RPC Frameworks and Programming Languages

RPC frameworks are something that I never thought I would be particularly interested in… until I joined the bubble, where nearly everything used the same framework, which made RPC frameworks very appealing. But despite both my previous and current employers releasing two similar RPC frameworks (gRPC and Apache Thrift respectively), they are not really that commonly used in Open Source, from what I can tell. D-Bus technically counts, but it’s also a bus messaging system, rather than a simpler point-to-point RPC system.

On the proprietary software side, RPC/IPC frameworks have existed for dozens of years: CORBA was originally specified in 1991, and Microsoft’s COM was released in 1993. Although these are technically object models rather than just RPC frameworks, they fit into the “general aesthetics” of the discussion.

So, what’s the deal with RPC frameworks? Well, in the general sense, I like to represent them as a set of choices already made for you: they select an IDL (Interface Description Language), they provide some code generation tool leveraging the libraries they select, and they decide how structures are encoded on the wire. They are, by their own nature, restrictive rather than flexible. And that’s the good thing.

Because if we considered the most flexible options, we’d be considering IP as an RPC framework, and that’s not good — if all we have is IP, it’s hard for two components developed in isolation to be able to talk together. That’s why we have higher level protocols, and that’s why even just using HTTP as an RPC protocol is not good enough: it doesn’t define anywhere close to the semantics you need to be able to use it as a protocol without knowing both client and server code.

And one of the restrictions that I think RPC frameworks are good for, is making you drop the convention of specific programming languages — or at least of whichever programming language they didn’t take after. Because clearly, various RPC frameworks inspire themselves from different starting languages, and so their conventions feel more or less at ease in each language depending on how far they are from the starting language.

So for instance, if you look at gRPC, errors are returned with a status code and a detailed status structure, while in Thrift you declare specific exception structures that your interfaces can throw. Both options make different compromise, and they require different amount of boilerplate code to feel more at ease with different languages.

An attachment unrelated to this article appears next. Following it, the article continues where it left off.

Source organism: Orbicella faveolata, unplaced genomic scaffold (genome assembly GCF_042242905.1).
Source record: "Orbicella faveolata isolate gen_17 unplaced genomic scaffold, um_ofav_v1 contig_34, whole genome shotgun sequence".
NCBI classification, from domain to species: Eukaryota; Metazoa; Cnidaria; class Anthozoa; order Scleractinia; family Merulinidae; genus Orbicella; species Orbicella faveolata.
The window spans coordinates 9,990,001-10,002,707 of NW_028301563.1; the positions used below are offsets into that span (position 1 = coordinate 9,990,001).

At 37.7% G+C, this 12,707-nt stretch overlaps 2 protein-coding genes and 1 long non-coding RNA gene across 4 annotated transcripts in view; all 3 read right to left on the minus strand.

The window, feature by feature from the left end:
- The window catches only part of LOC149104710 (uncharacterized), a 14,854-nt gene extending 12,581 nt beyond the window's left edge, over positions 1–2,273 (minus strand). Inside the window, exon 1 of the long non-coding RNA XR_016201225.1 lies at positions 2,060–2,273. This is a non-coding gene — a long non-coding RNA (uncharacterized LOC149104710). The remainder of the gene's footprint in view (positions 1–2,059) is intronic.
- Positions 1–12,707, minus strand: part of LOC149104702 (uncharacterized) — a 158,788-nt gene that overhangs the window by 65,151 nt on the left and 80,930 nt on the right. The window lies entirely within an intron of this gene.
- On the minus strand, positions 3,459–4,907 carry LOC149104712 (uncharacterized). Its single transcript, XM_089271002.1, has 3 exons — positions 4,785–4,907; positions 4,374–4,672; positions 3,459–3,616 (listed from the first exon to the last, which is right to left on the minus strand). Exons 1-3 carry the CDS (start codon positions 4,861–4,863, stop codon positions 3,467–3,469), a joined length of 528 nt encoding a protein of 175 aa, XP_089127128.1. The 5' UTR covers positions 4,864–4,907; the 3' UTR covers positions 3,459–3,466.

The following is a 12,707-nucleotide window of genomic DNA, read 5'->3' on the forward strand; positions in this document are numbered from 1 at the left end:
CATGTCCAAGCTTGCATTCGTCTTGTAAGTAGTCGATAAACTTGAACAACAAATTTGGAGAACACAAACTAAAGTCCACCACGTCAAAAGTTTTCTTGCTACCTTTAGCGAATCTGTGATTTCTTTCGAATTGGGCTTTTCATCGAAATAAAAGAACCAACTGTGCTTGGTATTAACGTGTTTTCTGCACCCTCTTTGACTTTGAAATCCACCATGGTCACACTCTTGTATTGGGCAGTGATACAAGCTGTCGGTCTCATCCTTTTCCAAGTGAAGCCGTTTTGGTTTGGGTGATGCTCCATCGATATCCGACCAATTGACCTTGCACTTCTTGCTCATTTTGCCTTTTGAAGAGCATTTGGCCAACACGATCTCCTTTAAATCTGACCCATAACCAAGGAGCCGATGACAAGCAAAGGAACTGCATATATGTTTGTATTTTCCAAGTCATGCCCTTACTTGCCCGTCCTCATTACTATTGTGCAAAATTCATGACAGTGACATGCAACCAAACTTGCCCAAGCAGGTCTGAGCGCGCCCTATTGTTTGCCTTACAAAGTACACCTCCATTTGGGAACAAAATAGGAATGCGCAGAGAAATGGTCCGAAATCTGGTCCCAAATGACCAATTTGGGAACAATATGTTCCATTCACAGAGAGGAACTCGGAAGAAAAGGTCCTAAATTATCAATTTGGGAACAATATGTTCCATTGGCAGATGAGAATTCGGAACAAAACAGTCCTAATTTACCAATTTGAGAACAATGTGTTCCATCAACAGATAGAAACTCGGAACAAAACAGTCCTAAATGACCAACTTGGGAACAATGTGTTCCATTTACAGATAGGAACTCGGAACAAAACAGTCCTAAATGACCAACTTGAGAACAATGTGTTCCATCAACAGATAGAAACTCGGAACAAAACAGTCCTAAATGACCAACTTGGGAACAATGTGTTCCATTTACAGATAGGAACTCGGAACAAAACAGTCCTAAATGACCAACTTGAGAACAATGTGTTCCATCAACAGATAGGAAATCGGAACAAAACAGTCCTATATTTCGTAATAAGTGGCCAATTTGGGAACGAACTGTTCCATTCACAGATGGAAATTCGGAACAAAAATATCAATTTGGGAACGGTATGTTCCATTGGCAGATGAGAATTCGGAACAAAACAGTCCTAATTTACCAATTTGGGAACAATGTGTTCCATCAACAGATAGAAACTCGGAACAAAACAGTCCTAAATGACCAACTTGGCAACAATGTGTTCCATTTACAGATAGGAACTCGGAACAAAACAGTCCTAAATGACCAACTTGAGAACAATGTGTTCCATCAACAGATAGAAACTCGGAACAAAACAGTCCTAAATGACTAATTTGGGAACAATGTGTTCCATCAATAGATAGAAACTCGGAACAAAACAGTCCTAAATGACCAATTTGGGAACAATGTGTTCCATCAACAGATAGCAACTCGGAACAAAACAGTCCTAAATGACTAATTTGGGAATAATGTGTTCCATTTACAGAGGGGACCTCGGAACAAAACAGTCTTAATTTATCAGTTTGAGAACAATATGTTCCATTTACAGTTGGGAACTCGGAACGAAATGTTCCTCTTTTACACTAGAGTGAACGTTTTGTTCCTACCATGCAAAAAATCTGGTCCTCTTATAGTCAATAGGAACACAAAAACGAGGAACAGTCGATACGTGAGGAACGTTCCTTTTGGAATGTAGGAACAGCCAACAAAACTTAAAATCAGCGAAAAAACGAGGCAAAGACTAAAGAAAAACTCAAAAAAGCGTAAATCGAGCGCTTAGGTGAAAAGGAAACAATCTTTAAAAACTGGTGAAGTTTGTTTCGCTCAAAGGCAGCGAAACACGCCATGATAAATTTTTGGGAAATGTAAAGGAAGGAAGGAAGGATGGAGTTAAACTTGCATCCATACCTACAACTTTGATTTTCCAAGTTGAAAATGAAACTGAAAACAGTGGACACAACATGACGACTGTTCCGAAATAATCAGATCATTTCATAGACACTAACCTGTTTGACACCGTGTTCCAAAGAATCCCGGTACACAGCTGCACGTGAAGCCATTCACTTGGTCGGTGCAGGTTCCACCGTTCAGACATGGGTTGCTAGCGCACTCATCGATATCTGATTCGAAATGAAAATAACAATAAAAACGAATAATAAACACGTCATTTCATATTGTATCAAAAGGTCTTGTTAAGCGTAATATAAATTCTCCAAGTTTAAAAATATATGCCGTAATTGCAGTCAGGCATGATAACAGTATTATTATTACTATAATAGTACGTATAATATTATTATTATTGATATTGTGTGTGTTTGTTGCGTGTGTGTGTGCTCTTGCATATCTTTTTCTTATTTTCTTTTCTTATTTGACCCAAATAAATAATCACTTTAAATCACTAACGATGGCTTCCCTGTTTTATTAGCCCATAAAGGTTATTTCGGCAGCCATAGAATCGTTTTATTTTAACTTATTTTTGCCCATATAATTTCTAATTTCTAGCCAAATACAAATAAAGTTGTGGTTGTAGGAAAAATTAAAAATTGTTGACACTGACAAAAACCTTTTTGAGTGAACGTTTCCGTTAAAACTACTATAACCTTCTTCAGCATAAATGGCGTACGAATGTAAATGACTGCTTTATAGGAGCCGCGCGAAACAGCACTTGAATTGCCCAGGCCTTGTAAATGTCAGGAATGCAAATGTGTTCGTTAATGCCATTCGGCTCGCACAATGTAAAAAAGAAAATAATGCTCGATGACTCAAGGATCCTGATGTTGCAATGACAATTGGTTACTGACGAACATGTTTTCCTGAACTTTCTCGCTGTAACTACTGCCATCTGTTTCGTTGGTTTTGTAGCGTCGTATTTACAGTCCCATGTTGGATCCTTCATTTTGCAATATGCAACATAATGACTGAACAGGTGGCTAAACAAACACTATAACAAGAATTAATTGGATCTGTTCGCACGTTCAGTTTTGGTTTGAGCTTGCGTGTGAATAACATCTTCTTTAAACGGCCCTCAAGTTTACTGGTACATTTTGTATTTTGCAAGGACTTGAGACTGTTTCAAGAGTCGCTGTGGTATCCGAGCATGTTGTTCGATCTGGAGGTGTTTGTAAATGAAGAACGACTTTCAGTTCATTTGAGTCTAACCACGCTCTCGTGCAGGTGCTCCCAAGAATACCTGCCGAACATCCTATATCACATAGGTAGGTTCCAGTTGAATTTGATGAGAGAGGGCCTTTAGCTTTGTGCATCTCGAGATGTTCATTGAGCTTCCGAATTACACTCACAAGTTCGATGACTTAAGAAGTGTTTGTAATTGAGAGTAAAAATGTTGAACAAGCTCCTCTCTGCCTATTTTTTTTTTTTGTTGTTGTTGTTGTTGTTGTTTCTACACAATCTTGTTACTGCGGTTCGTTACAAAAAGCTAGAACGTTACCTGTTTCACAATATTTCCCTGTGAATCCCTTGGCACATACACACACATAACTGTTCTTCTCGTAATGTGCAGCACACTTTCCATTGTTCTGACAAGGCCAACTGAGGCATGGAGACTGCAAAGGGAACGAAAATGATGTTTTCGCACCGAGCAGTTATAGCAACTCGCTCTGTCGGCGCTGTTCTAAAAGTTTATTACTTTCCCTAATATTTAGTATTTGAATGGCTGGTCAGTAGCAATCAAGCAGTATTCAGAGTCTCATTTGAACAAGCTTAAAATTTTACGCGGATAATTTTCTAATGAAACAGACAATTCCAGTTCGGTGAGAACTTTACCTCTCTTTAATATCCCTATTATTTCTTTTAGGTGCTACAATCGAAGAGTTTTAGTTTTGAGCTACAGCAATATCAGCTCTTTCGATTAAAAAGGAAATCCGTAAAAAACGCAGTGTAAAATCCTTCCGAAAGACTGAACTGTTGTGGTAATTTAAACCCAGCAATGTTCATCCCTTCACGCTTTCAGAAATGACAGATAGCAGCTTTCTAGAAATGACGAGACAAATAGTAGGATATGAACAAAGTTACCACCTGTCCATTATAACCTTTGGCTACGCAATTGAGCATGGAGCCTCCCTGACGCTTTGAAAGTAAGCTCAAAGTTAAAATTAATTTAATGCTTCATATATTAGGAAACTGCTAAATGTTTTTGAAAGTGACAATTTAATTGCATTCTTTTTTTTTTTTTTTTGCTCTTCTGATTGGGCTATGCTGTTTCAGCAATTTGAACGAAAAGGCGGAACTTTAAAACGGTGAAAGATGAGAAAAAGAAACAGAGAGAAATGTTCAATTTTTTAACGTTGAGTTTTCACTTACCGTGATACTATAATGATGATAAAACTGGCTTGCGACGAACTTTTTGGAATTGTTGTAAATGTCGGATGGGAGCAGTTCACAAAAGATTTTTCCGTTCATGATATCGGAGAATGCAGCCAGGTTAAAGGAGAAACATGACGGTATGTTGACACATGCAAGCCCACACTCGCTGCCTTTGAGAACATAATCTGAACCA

There are programming languages, particularly in the functional family (I’m looking at you, Erlang!) that don’t really “do” error checking — if you made a mistake somewhere, you expect that some type of error will be raise/thrown/returned, and everything else will fall behind it. So an RPC convention with a failure state and a (Adam Savage voice) “here’s your problem” long stack trace would fit them perfectly fine.

This would be equivalent of having HTTP only ever return error codes 400 and maybe 500 — client or server error, and that’s about it. You deal with it, after all it’s nearly always a human in front of a computer looking at the error message, no? Well…

Turns out that being specific to a point of what your error messages are can be very useful, particularly when interacting at a distance (either physical distance, or the distance of not knowing the code of whatever you’re talking to) — which is now HTTP 401 is used to trigger an authentication request on most browsers. If you wanted to go a further step, you could consider a 451 response as an automated trigger to re-request the same page from a VPN in a different country (particularly useful with GDPR-restricted news sources in the USA, nowadays).

Personally, I think this is the reason why the dream of thin client libraries, in my experience, stays a dream. While, yes, with a perfectly specified RPC interface definition you could just use the RPC functions as if they were a library themselves… that usually means that the calls don’t “feel” correct for the language, for any language.

Instead, I personally think you need a wrapper library that can expose the RPC interfaces with a language-native approach — think builder paradigms in Java, and context managers in Python. Not doing so leads, in my experience, to either people implementing their own wrapper libraries you have no control over, or pretty bad code overall, because the people knowing the language refuse to touch the unwrapped client.

This is also, increasingly, relevant for local tooling — because honestly I’d rather have an RPC-based interface over Unix Domain Sockets (which allow you to pass authentication information) rather than running command line tools as subprocesses and trying to parse their output. And while for simpler services, signal-based communication or very simple “text” protocols would work just as well, there’s value in having a “lingua franca” to speak between different services.

I guess what I’m saying is that, unlike programming languages, I do think we should make, and stick to, choices on RPC systems. The fact that for the longest time most of Windows apps could share the same basic IPC/RPC system was a significant advantage (nowadays there’s… somewhat confusion at least in my eyes — and that probably has something to do with the amount of localhost-only HTTP servers that are running on my machines).

In the Open Source world, it feels like we don’t really seem to like the idea of taking options away – which was clearly visible when the whole systemd integration started – and that makes choices, and integrations, much harder. Unfortunately, that also means significantly higher cost to integrate components together — and a big blame game when some of the bigger, not-open players decide to make some of those choices (cough application-specific passwords cough).